a.        It is an association of producers in an industry that agree to set common prices to prevent competition

 

b.       It is an association of producers in an industry that agree to set common prices and output quotas to promote competition

 

c.        It is an association of producers in an industry that agree to set common prices to promote competition

 

d.       It is an association of producers in an industry that agree to set common prices and output quotas to prevent competition

 

30.   A game in which the players will not negotiate is a

 

a.        Zero-sum game

 

b.       Cooperative game

 

c.        Non-cooperative game

 

d.       Negative-sum game

 

31.   How can an oligopoly form when there are network effects and market feedback?

 

a.        A few firms may be able to capture most of the growth in demand that is caused by positive market feedback

 

b.       Firms will successfully drive out their competitors when they pick a market leader and match any price changes made by the leader

 

c.        Firms will engage in limit pricing

 

d.       Firms will invest in excess productive capacity to signal other firms that they can outlast their competitors in a price war.

 

32.   Under the Capper-Volstead Act of 1992, U.S. farmers are permitted to form cooperative organizations aimed at influencing aggregate production and market prices of their crops.  Today, many of the nation’s 10,000 potato farmers are aiming to expand the United Potato Growers of America (UPGA), an organization dedicated to restricting potato production, pushing up potato prices, and boosting profits.  The UPGA includes farmers from California, Colorado, Idaho, Oregon, Texas, Washington, and Wisconsin.  Members sign an agreement to restrict their production of potatoes. The UPGA uses satellite photography and global-positioning-system technology to enforce the agreement and fines members who are caught cheating.  Based on the discussion of the factors favoring the organization and enforcement of a cartel, what aspects of US potato farming make the ultimate success of the UPGA’s potato cartel more or less likely?

 

a.        The number of firms makes it ______ likely the UPGA’s cartel will be successful.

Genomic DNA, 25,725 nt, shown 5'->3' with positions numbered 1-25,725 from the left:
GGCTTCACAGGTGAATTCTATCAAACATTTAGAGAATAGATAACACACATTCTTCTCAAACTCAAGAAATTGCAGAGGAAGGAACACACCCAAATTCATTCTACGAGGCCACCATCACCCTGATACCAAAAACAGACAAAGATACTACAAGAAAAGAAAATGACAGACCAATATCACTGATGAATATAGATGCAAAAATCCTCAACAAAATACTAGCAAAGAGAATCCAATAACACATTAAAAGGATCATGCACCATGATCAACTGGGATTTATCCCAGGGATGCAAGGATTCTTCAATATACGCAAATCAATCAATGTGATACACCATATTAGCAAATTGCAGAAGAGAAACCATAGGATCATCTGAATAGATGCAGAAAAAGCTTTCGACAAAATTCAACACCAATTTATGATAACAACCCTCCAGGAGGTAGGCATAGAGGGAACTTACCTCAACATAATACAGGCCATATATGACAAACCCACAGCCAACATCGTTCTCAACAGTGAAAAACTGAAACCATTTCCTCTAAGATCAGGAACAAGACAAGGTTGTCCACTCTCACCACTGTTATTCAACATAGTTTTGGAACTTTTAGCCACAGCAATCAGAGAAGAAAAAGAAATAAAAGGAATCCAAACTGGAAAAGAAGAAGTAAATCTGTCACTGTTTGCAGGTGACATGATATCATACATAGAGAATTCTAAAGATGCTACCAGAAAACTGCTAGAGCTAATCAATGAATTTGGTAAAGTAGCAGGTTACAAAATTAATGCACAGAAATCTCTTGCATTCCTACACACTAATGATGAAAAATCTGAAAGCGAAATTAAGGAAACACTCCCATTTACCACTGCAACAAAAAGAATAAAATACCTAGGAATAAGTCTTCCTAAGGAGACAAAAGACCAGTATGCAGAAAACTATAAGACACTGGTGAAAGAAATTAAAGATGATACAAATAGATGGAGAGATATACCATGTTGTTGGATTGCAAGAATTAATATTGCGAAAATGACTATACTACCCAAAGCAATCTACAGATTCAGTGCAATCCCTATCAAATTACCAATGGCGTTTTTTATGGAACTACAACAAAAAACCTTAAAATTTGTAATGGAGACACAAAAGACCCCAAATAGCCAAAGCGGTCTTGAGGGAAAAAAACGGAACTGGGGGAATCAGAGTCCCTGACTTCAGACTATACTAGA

b.       Being that the product is potatoes makes it ______ likely the UPGA’s cartel will e successful.

 

c.        The fact that potatoes are publically traded in large highly organized markets makes it ______ likely the UPGA’s cartel will be successful.

 

d.       If the demand for potatoes suddenly become more volatile, that would make it ______ likely the UPGA’s cartel will be successful.

 

33.   An industry battle between incompatible product formats can occur if competing firms selling sets of ________________________ products fail to take into account ________________________ effects.

 

34.   Consider the following payoff matrix.  Firm 1 and Firm 2 are seeking to choose between Format A and Format B for their products.  Which of the following statements best describes their profit-maximization?

 

a.        Since there are no network effects, Firm 1 would maximize its profit by producing format B and Firm 2 would maximize its profit by producing format A.

 

b.       Since there are network effects, Firm 1 would maximize its profit by producing format B and Firm 2 would maximize its profit by producing format A.

 

c.        Since there are no network effects, the firms would maximize profits if they both produced format A.

 

d.       Since there are network effects, the firms would maximize profits if they both produced format A.

 

35.   The legal system typically defines monopoly by looking at a firm’s

 

a.        Sales revenues

 

b.       Market share

 

c.        Adjusted taxable income